Arts featured

Vision, a poem by Heidi Mitton


Static gazes and
blown-up bellies surge
onto plasma graphics,

Sound-bite limbs and
torturous flies
salt-soaked semantics urging,
be full of thanking it’s not you,
not us:

and please give

cash to sponsor the stolen seeds
backhoes to
­ hijack the groundwater, send
your Christ, droning on
­ that some god somewhere loves
while Man looks, turns His lily white cheek, and forgets

Send boots, books and blackboards
to stamp out the land and smarten the metals
to train hearts
to pay mind


We doze in the brawn of this hunger. We learn it.
We recite it.
We take stock in its growth but still
we never touch it.    Each numbered limb

drowned out
and uncounted.


Goya, Disasters of War No. 72 (1810-1820)

Heidi Mitton’s Vision is one of nine poems we will publish during the remainder of the year. It was selected as a result of a call for poems we issued in May.

Heidi Mitton is a mental health therapist originally from Truro. She has been living and working abroad over the last few years with humanitarian and human rights organizations in Jordan, Colombia, and Guatemala.

She writes: “The inspiration for this poem is hard to explain, but the attempted focus of most of my writing is perhaps best summed up by this quote from Alice Walker recently sent to me by my grandmother, who has been encouraging my writing since I was seven years old: Poetry is the lifeblood of rebellion, revolution and the raising of consciousness.”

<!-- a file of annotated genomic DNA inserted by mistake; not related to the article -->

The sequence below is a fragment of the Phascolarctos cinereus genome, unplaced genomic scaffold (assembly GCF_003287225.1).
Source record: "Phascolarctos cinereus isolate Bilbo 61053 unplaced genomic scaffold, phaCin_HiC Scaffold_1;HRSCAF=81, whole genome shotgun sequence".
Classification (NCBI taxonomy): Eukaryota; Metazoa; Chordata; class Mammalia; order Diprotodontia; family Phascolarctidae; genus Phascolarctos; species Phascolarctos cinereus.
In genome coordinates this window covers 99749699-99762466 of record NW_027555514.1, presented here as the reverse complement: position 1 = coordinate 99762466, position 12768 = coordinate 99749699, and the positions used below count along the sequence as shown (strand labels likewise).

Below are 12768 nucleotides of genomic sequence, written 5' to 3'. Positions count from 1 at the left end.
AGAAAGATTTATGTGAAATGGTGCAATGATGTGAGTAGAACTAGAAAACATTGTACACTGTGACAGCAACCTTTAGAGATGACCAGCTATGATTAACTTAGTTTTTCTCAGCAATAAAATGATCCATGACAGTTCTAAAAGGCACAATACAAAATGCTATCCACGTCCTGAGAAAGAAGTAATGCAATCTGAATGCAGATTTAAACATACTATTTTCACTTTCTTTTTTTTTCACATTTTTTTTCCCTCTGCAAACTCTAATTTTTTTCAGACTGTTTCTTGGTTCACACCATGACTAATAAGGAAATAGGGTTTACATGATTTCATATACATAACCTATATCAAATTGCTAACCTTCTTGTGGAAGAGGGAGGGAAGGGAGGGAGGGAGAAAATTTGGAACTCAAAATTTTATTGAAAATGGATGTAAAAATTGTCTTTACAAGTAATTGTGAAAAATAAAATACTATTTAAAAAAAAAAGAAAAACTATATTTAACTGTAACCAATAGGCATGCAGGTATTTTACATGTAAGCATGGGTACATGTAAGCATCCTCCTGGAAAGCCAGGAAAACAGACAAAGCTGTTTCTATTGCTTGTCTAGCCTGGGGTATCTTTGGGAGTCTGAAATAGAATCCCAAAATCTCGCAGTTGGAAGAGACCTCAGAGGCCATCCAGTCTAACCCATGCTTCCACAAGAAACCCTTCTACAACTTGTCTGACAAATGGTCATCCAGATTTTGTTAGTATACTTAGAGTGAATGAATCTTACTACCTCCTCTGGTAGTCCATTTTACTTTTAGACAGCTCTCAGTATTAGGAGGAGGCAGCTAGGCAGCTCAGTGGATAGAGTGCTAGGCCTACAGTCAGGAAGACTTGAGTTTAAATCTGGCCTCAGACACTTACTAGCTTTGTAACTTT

If you can, please support the Nova Scotia Advocate so that it can continue to occasionally pay poets for their poetry as well as cover issues such as poverty, racism, exclusion, workers’ rights and the environment in Nova Scotia. A paywall is not an option, since it would exclude many readers who don’t have any disposable income at all. We rely entirely on one-time donations and a tiny but mighty group of dedicated monthly sustainers.

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